Other animals of the Mura Mura area
The wallabies have been living at Pairi Daiza for many years already, but they recently swapped their earlier spot at the monumental stairs for the Mura Mura Territory. Their full species name, the Bennett wallaby, goes back to their discovery and description early in the 19th century (Edward Turner Bennett (1797 - 1836)). These marsupials originally came from Tasmania, which is a fertile, temperate island to the east of the Australian mainland. They appear to be rather cuddly, they measure up to one meter tall and weigh between 15 to 20 kg. They maintains their condition and can easily jump 1.5 m high and 6 m far, and they can easily travel at speeds of up to 30 km/h or even 50 km/h when they are in a real rush.
Their home environment is somewhat similar to ours and where their diet is concerned they are happy with Belgian food consisting of tender hay, leaves and fruit. Their shelter is located underground at the ranch and one of them has even appointed himself as the master of the mine.
The cassowary is a rugged, prehistoric flightless bird (70 kg, 1.8 m tall) that is relatively threatened, including at zoos. This solidly built runner (up to 50km/h), Casuarius casuarius from Papua New Guinea and northeastern Australia, is classified as struthio, the same as the African Ostrich, the South American Rhea and the Australian Emu. Their wings do not fulfil a flying function and are therefore very small.
They are composed of long, primitive feathers, very rudimentary, which are actually no more than a black cornified shaft. The plumage consists of very small loose black feathers. They live in the dense undergrowth of forest with an abundance of vegetables, fruit, snakes and insects.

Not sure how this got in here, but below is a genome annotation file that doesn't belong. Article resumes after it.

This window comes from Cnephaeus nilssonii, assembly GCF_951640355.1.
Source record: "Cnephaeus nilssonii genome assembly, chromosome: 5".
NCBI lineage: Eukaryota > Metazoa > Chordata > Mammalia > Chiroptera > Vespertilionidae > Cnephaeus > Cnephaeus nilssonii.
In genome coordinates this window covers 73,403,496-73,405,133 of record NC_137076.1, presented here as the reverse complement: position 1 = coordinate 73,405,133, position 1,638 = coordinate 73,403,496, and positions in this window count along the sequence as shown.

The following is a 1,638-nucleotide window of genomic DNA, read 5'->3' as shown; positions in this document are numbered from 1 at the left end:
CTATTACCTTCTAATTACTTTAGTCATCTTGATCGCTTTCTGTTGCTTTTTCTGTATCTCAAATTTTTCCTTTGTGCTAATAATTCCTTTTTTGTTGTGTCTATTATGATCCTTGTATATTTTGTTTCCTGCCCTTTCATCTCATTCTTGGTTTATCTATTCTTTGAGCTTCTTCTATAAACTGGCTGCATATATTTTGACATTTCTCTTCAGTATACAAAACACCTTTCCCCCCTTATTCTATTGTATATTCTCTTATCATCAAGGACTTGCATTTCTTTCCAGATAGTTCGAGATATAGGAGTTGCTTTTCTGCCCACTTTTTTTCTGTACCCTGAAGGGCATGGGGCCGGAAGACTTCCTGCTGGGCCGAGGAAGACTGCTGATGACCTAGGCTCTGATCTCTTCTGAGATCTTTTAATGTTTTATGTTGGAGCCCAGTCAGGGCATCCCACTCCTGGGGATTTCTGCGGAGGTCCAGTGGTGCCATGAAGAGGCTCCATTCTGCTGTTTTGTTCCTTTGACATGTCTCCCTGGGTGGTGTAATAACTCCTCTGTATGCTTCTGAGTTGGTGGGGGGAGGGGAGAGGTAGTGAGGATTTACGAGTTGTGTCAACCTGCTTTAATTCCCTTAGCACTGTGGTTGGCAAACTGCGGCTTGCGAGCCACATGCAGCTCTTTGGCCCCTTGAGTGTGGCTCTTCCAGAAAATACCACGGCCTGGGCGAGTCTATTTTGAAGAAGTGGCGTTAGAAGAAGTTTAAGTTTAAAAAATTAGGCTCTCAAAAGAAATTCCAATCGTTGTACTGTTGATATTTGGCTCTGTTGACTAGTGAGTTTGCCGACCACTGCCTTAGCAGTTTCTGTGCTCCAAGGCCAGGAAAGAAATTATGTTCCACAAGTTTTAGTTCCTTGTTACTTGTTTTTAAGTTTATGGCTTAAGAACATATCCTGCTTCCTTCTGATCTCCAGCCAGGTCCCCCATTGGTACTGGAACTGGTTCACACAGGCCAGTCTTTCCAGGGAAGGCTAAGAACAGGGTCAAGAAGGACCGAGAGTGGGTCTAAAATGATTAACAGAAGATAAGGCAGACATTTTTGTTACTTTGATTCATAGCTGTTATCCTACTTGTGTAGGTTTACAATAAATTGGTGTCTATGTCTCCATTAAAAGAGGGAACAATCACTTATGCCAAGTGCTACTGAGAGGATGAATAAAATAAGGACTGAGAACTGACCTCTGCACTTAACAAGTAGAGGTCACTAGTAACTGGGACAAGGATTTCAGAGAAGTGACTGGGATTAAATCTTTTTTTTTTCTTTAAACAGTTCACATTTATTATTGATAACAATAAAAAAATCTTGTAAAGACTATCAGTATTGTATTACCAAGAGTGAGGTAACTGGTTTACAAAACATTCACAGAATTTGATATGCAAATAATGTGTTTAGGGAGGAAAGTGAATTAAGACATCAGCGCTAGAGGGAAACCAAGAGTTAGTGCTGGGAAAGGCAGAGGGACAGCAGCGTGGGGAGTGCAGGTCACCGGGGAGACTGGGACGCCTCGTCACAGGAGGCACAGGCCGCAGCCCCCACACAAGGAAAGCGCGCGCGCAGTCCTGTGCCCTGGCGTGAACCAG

The helmets are used as an axe and as a formidable defensive weapon. They also have claws that are suitable for battle and they are not shy not use them when they need to defend their territory, especially during in the breeding season. The female is dominant, she chooses her own partner and takes him to her nest where the male takes care of the nest for the next year. A small anecdote is that the cadets of the French military school of Saint Cyr received a new headgear, the casoar, in the XIXth century, which was also the same time that the Cassowary was first introduced to the European continent.
Other animals of the Mura Mura area in image
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Mura Mura Territory Pairi Daiza includes approximately 700 tree ferns, one of the largest collections in Europe. More info
The birds of Mura Mura
The large outdoor aviary of Mura Mura is a very faithful reproduction of the natural environment of the budgerigar. More info